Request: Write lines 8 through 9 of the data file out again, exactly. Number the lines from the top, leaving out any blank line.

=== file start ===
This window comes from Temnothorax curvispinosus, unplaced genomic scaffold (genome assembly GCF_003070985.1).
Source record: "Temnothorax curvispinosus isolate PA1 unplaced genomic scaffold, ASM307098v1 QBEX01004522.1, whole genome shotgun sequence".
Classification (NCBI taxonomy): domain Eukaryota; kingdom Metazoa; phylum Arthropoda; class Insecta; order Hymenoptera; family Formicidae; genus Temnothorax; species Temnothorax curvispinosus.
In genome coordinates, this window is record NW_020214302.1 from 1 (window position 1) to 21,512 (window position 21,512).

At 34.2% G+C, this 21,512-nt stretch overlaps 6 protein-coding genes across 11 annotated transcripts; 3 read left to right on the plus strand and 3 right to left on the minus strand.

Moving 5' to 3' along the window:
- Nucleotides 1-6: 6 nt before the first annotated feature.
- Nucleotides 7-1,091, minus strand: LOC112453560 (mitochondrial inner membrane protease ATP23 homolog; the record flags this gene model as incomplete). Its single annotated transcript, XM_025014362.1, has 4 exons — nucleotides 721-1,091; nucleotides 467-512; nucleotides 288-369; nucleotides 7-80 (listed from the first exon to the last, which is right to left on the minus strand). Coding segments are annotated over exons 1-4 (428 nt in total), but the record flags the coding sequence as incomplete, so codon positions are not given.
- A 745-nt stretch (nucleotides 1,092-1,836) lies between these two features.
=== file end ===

- Nucleotides 7-1,091, minus strand: LOC112453560 (mitochondrial inner membrane protease ATP23 homolog; the record flags this gene model as incomplete). Its single annotated transcript, XM_025014362.1, has 4 exons — nucleotides 721-1,091; nucleotides 467-512; nucleotides 288-369; nucleotides 7-80 (listed from the first exon to the last, which is right to left on the minus strand). Coding segments are annotated over exons 1-4 (428 nt in total), but the record flags the coding sequence as incomplete, so codon positions are not given.
- A 745-nt stretch (nucleotides 1,092-1,836) lies between these two features.